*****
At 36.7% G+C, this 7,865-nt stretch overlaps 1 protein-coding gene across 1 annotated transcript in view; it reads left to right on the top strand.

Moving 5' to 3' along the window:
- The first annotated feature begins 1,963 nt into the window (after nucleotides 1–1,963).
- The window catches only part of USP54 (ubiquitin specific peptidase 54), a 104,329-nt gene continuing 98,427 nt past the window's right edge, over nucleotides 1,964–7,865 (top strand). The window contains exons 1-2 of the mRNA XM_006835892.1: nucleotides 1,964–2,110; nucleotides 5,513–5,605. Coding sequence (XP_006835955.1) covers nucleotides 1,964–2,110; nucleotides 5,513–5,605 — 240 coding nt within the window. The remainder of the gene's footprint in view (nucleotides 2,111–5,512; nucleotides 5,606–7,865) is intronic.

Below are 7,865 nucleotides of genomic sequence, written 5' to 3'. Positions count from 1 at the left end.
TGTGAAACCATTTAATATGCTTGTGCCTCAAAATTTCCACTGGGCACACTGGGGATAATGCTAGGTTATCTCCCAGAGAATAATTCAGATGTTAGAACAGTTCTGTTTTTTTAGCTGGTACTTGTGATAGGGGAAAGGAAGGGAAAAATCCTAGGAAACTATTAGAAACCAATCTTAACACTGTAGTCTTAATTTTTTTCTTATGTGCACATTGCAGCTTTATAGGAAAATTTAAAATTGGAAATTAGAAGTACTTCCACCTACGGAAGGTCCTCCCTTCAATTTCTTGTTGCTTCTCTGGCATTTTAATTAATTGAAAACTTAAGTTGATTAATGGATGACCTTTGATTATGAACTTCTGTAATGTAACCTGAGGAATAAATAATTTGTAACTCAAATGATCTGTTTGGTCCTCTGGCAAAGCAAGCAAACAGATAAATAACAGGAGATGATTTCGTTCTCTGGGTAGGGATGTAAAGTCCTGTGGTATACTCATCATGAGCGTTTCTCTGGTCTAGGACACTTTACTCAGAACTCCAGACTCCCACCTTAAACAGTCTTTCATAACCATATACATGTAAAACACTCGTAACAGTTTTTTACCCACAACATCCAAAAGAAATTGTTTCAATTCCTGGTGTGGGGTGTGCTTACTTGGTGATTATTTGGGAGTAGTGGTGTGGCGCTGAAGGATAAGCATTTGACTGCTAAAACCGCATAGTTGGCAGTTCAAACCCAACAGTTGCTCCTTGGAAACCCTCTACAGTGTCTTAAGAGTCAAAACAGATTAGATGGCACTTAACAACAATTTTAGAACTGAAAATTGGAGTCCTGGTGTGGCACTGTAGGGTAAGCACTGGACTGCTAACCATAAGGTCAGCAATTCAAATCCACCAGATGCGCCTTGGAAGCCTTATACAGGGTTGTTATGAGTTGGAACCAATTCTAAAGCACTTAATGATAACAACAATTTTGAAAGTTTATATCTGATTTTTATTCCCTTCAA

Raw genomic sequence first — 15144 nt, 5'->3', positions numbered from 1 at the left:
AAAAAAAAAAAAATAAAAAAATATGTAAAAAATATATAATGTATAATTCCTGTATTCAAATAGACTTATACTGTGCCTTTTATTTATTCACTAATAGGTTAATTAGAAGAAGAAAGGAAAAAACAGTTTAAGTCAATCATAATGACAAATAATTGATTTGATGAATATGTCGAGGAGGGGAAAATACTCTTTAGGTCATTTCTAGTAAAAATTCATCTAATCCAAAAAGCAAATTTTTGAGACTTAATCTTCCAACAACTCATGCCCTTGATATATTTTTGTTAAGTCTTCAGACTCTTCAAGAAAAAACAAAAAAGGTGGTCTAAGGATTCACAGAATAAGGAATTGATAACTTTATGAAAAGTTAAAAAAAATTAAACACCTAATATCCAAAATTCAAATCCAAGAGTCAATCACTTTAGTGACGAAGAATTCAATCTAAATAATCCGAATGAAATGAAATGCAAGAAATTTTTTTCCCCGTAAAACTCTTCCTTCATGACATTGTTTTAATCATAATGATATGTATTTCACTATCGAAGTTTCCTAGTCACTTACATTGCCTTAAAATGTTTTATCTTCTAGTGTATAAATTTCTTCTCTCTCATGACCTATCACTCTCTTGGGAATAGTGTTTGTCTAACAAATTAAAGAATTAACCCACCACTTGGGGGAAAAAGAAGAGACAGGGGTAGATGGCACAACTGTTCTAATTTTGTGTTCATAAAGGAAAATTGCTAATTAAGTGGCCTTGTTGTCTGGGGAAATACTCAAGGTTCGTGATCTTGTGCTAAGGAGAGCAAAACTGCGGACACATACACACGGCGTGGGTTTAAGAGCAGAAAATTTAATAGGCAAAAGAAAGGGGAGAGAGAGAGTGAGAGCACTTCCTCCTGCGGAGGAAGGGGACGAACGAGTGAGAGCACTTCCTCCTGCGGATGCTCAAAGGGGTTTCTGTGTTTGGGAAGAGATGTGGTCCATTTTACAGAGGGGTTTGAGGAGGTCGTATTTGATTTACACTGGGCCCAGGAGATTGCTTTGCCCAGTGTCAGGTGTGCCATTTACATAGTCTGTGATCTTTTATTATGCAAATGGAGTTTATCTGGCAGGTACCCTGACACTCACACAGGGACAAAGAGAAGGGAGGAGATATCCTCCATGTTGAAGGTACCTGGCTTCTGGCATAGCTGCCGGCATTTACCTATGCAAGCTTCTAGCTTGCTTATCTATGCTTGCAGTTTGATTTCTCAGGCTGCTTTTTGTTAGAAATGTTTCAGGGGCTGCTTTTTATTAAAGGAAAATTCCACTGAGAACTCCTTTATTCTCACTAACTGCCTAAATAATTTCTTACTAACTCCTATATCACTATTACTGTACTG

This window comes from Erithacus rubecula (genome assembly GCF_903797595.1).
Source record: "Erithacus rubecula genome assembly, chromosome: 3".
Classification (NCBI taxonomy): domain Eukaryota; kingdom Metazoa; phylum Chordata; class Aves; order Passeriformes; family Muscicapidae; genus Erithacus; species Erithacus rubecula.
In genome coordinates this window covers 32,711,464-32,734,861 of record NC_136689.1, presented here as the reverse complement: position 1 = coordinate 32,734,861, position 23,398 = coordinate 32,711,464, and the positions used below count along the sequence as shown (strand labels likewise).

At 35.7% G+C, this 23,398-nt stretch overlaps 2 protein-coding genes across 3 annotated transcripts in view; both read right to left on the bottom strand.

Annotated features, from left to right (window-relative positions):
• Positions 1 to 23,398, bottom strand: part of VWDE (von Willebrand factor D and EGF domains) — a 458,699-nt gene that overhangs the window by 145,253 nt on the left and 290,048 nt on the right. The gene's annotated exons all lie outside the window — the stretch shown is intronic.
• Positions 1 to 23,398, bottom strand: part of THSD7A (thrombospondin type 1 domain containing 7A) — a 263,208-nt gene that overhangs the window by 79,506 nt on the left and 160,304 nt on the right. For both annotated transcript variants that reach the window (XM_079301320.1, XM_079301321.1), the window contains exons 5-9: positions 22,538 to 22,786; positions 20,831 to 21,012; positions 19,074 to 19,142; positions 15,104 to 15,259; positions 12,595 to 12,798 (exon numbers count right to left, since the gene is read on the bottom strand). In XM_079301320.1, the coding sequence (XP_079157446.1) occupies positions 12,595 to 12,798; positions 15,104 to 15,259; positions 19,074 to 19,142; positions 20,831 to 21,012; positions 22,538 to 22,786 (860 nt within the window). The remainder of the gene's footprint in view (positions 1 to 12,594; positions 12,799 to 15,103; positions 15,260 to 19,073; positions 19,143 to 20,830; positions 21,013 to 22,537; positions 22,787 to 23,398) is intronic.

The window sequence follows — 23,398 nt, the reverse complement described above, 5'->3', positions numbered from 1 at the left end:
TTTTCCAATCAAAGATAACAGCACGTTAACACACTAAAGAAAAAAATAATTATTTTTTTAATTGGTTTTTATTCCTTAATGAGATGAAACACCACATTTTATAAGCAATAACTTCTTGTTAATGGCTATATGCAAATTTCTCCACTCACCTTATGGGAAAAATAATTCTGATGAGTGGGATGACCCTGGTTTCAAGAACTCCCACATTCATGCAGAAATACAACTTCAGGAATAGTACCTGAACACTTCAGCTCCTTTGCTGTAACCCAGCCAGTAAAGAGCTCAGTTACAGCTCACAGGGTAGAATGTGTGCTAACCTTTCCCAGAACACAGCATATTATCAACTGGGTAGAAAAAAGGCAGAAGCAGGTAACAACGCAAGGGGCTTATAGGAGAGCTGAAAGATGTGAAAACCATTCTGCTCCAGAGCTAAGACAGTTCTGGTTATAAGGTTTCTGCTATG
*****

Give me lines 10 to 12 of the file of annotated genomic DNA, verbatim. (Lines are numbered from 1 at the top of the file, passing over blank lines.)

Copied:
Source record: "Erithacus rubecula genome assembly, chromosome: 3".
Classification (NCBI taxonomy): domain Eukaryota; kingdom Metazoa; phylum Chordata; class Aves; order Passeriformes; family Muscicapidae; genus Erithacus; species Erithacus rubecula.
In genome coordinates this window covers 32,711,464-32,734,861 of record NC_136689.1, presented here as the reverse complement: position 1 = coordinate 32,734,861, position 23,398 = coordinate 32,711,464, and the positions used below count along the sequence as shown (strand labels likewise).